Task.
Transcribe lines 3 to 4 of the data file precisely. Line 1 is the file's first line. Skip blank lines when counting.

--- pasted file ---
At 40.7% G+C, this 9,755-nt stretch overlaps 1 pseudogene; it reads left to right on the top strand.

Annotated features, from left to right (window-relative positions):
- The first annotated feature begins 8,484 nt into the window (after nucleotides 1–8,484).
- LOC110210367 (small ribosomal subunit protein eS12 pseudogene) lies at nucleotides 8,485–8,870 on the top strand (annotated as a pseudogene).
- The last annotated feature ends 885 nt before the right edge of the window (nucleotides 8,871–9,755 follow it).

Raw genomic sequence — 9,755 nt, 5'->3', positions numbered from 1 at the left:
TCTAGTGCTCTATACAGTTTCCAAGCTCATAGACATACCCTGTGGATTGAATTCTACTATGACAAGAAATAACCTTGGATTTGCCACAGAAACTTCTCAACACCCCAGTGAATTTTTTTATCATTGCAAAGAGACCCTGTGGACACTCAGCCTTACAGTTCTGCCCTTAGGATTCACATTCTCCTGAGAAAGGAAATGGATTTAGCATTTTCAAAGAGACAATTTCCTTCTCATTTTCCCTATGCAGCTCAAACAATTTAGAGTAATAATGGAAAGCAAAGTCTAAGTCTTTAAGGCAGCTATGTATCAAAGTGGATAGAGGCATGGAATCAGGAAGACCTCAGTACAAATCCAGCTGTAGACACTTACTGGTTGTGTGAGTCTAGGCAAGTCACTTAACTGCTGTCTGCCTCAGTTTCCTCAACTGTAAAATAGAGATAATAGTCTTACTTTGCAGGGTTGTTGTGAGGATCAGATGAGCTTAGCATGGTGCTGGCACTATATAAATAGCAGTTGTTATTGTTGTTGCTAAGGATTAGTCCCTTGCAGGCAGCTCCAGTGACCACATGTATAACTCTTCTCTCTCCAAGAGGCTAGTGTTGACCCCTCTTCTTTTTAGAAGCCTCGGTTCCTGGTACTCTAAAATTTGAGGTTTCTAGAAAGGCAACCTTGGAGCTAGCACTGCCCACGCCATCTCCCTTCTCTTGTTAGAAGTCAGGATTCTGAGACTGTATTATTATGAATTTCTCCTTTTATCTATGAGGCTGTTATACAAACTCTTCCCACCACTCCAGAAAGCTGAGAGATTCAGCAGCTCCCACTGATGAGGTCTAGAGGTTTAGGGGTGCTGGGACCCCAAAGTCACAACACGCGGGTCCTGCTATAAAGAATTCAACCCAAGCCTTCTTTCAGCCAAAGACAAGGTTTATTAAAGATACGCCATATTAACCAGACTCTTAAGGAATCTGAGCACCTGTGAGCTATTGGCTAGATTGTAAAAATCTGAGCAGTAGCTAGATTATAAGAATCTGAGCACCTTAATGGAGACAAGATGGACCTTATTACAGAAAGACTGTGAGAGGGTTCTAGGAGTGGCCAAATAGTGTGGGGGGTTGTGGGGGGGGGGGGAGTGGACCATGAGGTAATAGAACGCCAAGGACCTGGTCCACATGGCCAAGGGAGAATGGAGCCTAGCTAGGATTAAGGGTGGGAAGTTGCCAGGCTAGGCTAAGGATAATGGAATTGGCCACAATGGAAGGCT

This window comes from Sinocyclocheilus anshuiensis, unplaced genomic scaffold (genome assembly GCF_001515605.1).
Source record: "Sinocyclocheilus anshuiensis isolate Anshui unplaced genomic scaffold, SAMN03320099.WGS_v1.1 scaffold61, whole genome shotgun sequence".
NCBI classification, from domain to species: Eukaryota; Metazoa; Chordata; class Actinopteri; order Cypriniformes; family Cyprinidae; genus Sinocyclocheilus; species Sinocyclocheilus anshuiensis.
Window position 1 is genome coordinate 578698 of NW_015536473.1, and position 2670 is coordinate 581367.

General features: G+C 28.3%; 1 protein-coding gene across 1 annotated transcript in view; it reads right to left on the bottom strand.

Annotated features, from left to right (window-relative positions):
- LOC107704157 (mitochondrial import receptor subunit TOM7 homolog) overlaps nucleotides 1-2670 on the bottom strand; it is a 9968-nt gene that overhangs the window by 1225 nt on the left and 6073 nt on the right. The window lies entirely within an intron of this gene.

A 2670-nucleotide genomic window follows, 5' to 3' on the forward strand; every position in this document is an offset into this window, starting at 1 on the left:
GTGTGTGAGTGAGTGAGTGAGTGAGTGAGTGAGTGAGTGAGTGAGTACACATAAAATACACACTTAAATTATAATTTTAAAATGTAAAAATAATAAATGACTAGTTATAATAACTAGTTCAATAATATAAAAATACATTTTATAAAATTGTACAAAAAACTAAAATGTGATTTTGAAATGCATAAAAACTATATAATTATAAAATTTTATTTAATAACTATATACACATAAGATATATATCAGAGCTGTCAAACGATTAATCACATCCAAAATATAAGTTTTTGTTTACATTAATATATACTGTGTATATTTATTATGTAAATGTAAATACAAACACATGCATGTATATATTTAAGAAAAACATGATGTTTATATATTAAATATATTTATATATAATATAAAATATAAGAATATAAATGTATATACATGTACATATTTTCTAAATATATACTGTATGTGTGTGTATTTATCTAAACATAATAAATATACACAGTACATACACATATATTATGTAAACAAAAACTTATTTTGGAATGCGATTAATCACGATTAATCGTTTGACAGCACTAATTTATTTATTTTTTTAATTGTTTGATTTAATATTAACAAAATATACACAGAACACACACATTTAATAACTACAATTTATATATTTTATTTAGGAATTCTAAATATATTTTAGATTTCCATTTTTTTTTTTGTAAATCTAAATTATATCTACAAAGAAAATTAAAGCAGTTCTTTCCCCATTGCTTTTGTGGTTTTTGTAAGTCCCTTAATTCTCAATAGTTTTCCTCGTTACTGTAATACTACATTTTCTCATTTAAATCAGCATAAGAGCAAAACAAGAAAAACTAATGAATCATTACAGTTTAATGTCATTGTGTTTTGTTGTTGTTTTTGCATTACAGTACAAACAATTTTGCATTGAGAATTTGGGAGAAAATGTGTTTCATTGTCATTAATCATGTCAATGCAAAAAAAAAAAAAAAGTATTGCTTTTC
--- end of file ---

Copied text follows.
- The first annotated feature begins 8,484 nt into the window (after nucleotides 1–8,484).
- LOC110210367 (small ribosomal subunit protein eS12 pseudogene) lies at nucleotides 8,485–8,870 on the top strand (annotated as a pseudogene).